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    5 ways to conduct infection control training for your office

    Infection control training doesn’t have to be boring or redundant. Instead, look for new ways to engage your staff.

     

    Live setting

    A live setting

    Conventionally, training is conducted by the office’s infection prevention coordinator or a consultant in a live setting. Meaning, the practice’s staff is gathered and the topics are covered face-to-face. Live training could be presented to a large group, too.

    “Whether it’s the local dental society, sponsored event or a major dental convention in a popular destination, live training allows the attendee to get out of the office for a day or so,” Daw says. “Many times, group training outside the office is a great opportunity for team bonding as well. Plus, there are those who prefer the face time. Like with online live training, an attendee can ask questions either during or after the presentation and participate in activities that solidify the content of the training.

    Related reading: 6 scary consequences of not following good infection control practices

    “Speakers can also adjust their presentation style based on continuous audience non-verbal feedback. A skilled speaker can look at a large group and tell if the training elements are well absorbed, or if they need to shift gears and revisit or drill down on a concept.”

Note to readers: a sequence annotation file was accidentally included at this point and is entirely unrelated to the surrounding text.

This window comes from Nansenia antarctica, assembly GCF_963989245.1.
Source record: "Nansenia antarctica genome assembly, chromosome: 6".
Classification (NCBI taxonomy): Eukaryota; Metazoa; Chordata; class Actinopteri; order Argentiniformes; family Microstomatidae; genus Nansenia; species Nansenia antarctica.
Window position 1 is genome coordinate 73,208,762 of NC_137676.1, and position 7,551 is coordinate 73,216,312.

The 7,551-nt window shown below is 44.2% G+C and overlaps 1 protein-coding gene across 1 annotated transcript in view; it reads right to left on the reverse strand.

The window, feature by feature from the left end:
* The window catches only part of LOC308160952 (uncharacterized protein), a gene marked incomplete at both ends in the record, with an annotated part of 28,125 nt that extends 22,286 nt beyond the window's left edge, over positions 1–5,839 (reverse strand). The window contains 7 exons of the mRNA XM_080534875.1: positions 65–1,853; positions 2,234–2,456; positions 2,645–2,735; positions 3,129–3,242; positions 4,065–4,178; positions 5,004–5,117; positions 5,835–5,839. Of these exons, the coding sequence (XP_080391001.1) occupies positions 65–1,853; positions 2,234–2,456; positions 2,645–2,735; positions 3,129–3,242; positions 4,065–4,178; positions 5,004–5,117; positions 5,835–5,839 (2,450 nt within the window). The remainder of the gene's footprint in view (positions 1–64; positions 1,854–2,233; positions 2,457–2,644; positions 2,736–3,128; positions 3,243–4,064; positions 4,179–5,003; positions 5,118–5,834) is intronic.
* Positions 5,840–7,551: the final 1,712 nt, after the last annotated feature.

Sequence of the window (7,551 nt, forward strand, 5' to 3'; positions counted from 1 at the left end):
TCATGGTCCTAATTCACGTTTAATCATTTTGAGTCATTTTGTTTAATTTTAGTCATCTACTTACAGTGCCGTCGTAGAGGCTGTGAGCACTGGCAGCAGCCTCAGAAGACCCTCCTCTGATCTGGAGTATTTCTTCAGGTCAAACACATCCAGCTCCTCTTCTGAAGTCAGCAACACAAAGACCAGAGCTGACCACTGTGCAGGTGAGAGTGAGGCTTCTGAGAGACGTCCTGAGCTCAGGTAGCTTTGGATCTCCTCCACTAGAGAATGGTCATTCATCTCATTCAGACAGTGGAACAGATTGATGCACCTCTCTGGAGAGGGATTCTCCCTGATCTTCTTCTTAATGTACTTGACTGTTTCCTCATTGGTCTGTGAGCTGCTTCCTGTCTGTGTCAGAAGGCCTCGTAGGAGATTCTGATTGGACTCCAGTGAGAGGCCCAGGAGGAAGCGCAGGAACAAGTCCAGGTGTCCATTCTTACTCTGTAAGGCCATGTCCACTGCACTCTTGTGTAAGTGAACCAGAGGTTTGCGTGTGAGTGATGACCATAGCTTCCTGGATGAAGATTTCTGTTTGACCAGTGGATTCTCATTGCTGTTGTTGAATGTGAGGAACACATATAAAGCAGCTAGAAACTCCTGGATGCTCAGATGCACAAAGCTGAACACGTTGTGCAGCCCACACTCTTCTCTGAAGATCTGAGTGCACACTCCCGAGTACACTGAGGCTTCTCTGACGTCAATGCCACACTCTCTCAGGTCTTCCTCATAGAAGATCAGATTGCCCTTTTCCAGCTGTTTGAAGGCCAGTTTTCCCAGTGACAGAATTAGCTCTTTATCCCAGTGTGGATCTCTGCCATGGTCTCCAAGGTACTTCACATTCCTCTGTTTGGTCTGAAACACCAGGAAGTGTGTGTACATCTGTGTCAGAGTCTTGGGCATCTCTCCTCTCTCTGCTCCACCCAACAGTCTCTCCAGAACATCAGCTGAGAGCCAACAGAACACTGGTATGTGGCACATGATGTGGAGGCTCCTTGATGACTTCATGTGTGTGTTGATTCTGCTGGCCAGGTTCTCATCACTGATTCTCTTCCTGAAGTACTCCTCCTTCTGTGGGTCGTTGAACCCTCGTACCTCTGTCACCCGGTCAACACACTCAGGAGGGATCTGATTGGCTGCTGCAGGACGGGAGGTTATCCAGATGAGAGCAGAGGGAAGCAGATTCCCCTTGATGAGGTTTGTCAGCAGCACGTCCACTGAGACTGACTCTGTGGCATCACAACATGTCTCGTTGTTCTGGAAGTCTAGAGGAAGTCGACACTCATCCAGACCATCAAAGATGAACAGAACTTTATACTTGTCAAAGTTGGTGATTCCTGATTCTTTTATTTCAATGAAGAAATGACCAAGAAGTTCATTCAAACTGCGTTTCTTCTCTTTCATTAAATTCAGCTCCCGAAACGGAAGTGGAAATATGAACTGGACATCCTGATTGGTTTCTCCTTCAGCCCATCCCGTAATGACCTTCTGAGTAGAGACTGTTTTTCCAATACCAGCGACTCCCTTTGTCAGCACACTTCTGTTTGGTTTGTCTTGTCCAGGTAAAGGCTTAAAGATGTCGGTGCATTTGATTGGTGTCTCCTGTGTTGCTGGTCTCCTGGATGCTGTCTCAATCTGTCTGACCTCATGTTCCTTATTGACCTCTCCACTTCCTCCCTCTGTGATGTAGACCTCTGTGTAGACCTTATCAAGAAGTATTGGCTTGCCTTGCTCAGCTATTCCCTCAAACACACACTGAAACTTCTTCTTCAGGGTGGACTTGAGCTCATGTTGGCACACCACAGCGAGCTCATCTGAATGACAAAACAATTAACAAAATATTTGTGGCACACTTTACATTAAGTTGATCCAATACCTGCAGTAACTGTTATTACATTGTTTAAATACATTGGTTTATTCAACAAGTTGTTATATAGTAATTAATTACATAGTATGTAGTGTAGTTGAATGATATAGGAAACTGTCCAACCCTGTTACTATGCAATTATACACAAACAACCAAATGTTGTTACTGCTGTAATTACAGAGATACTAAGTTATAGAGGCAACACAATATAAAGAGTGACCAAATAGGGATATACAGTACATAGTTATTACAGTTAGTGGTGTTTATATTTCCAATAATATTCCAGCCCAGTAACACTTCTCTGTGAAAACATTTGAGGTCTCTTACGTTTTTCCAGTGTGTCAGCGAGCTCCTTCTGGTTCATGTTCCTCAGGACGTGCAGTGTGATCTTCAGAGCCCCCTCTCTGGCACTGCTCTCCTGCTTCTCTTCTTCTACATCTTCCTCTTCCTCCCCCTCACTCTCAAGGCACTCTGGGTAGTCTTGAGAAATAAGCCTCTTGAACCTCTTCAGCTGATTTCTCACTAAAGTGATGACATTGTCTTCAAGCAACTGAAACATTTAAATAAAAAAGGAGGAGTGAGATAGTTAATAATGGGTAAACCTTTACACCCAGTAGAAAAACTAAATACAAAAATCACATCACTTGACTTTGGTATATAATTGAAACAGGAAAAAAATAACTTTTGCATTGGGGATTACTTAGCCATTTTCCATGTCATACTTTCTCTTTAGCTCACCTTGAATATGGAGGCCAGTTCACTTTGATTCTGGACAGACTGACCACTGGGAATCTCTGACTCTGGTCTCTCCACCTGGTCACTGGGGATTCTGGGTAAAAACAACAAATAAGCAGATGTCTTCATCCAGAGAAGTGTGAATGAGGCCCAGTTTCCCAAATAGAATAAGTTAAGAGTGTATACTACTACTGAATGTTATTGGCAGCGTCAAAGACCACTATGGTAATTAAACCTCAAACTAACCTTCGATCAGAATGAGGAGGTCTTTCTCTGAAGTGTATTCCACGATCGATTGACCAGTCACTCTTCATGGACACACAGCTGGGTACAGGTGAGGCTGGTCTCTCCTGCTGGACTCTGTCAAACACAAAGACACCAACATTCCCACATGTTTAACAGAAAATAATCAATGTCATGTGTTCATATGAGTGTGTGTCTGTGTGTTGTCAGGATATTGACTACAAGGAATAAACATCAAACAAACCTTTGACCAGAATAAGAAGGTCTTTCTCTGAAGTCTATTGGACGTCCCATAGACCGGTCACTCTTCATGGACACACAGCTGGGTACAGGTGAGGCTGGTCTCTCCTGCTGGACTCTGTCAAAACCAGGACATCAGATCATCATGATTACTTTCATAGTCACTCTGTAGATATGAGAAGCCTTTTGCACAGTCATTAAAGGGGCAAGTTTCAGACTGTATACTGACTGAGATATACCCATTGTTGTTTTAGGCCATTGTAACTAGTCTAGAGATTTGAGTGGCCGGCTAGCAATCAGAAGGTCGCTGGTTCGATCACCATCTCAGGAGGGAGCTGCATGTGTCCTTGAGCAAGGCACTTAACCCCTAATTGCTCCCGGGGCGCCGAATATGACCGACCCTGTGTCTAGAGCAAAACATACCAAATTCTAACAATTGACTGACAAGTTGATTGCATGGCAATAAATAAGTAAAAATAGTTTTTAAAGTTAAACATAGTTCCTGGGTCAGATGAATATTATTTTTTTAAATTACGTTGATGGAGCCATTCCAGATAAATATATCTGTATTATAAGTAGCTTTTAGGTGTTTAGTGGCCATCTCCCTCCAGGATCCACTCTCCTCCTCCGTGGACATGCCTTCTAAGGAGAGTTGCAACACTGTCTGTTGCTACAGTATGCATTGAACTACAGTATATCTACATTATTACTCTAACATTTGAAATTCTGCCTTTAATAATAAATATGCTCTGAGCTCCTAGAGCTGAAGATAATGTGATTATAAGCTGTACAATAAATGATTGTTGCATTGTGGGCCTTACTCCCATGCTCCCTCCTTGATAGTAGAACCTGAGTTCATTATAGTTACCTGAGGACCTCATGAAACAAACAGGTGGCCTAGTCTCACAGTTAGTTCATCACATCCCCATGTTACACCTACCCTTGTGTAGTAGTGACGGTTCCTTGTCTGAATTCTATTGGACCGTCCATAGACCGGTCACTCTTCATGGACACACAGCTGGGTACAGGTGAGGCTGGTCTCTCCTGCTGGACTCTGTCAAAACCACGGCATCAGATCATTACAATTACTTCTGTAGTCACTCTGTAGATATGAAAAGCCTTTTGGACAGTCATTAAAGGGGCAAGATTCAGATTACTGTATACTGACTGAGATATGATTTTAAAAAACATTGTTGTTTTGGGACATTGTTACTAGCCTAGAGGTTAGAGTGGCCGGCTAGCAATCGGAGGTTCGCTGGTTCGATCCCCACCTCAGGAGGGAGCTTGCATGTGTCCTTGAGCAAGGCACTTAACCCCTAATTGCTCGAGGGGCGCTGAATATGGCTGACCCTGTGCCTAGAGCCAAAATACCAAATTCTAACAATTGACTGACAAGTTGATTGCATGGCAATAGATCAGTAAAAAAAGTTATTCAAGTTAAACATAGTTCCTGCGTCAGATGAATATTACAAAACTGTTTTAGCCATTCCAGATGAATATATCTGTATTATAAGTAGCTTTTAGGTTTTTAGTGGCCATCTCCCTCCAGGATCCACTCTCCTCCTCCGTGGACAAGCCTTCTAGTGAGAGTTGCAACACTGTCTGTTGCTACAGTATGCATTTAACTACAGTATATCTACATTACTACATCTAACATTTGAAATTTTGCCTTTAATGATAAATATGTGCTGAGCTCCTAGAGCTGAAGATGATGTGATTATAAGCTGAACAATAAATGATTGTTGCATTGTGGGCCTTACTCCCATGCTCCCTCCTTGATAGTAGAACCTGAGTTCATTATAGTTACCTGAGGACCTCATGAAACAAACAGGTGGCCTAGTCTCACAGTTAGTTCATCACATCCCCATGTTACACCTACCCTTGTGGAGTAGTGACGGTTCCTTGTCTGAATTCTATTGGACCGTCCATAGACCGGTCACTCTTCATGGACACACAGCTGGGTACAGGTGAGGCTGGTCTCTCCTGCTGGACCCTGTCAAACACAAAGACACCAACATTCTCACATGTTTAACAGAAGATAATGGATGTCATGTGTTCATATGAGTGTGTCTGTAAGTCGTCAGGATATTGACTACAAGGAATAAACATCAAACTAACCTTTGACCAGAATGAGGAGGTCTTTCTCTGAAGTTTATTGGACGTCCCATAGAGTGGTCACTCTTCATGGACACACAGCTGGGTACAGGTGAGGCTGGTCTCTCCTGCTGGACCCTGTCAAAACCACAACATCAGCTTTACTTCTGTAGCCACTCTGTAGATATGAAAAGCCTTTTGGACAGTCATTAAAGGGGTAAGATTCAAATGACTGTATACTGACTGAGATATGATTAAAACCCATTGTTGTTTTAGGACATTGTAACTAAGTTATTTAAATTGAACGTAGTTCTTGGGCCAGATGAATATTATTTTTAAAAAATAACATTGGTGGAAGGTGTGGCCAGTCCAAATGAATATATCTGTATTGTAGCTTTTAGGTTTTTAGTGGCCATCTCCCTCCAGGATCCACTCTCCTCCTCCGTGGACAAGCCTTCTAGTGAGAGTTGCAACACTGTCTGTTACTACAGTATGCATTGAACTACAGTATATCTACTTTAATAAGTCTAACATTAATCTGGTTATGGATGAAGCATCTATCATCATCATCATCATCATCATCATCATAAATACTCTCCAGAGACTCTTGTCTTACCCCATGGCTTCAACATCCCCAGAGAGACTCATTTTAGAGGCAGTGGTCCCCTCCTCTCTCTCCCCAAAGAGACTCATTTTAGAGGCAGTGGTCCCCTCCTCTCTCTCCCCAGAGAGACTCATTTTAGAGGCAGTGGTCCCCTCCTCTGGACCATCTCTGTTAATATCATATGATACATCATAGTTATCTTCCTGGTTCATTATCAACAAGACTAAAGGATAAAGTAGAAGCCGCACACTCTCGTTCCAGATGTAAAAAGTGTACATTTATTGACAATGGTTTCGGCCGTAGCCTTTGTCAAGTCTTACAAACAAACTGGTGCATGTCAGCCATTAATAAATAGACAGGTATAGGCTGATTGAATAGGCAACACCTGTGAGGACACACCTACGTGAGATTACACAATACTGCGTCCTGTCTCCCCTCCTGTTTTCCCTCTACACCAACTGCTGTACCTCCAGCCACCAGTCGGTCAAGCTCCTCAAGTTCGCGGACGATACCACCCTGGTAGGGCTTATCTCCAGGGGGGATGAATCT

In other cases, training can be conducted on site.

    “This is great for practices that prefer a live presenter, but either can’t take their entire team out for training, need training but can’t make it to an event on a certain date or time, or who prefer the personalized attention that a live trainer can provide,” Daw says. “This is a highly customizable option because the trainer assesses the practice and builds a training session around their needs. A smaller group size also provides opportunities so that the information sticks. People are showing positive responses to experiential learning. Many people find the hands-on, personalized attention invaluable.”

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    Robert Elsenpeter
    Robert Elsenpeter is a freelance writer and frequent contributor to Dental Products Report and Digital Esthetics. He is also the author ...

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